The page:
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Dielectric Elastomer Generators: How Much Energy Can Be Converted?

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5 Author(s)
Soo Jin Adrian Koh ; School of Engineering and Applied Sciences, Harvard University, Cambridge, USA ; Christoph Keplinger ; Tiefeng Li ; Siegfried Bauer
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Dielectric elastomers are being developed as generators to harvest energy from renewable sources, such as human movements and ocean waves. We model a generator as a system of two degrees of freedom, represented on either the stress-stretch plane or the voltage-charge plane. A point in such a plane represents a state of the generator, a curve represents a path of operation, a contour represents a cycle of operation, and the area enclosed by the contour represents the energy of conversion per cycle. Each mechanism of failure is represented by a curve in the plane. The curves of all the known mechanics of failure enclose the region of allowable states. The area of this region defines the maximum energy of conversion. This study includes the following mechanisms of failure: material rupture, loss of tension, electrical breakdown, and electromechanical instability. It is found that natural rubber outperforms VHB elastomer as a generator at strains less than 15%. Furthermore, by varying material parameters, energy of conversion can be increased above 1.0 J/g.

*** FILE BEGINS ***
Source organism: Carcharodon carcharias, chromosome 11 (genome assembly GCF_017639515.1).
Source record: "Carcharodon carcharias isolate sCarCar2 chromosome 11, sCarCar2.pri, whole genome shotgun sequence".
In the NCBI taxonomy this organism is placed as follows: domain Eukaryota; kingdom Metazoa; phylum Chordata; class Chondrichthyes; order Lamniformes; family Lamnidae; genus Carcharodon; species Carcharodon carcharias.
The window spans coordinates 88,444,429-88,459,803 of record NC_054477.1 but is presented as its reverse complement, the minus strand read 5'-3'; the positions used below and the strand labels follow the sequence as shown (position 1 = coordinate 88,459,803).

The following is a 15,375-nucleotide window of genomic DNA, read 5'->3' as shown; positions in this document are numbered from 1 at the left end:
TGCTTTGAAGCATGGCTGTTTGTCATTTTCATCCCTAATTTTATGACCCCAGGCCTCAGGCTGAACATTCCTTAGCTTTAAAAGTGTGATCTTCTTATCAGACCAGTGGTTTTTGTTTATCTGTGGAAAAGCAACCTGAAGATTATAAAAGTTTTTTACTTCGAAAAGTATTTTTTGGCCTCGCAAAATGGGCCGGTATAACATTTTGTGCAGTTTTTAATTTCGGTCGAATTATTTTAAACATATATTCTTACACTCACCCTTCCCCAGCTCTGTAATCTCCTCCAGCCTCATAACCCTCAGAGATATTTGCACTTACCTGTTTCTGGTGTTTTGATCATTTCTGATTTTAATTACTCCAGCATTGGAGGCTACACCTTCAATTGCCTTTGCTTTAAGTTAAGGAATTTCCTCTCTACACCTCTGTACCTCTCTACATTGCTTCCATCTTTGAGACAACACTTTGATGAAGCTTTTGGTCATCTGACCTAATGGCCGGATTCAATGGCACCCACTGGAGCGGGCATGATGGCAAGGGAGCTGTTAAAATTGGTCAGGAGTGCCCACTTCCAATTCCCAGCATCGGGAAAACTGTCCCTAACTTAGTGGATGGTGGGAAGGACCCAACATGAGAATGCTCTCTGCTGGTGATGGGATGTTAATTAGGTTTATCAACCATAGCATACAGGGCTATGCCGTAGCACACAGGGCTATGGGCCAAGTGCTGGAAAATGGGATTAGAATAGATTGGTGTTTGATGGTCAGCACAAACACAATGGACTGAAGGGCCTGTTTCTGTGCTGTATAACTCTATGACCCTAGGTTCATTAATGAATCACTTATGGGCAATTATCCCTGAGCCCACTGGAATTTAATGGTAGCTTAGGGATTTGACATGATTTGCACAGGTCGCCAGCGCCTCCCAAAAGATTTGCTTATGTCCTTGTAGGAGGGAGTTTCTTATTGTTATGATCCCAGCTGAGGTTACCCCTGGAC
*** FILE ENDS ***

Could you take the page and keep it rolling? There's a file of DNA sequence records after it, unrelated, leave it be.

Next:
Published in:

IEEE/ASME Transactions on Mechatronics  (Volume:16 ,  Issue: 1 )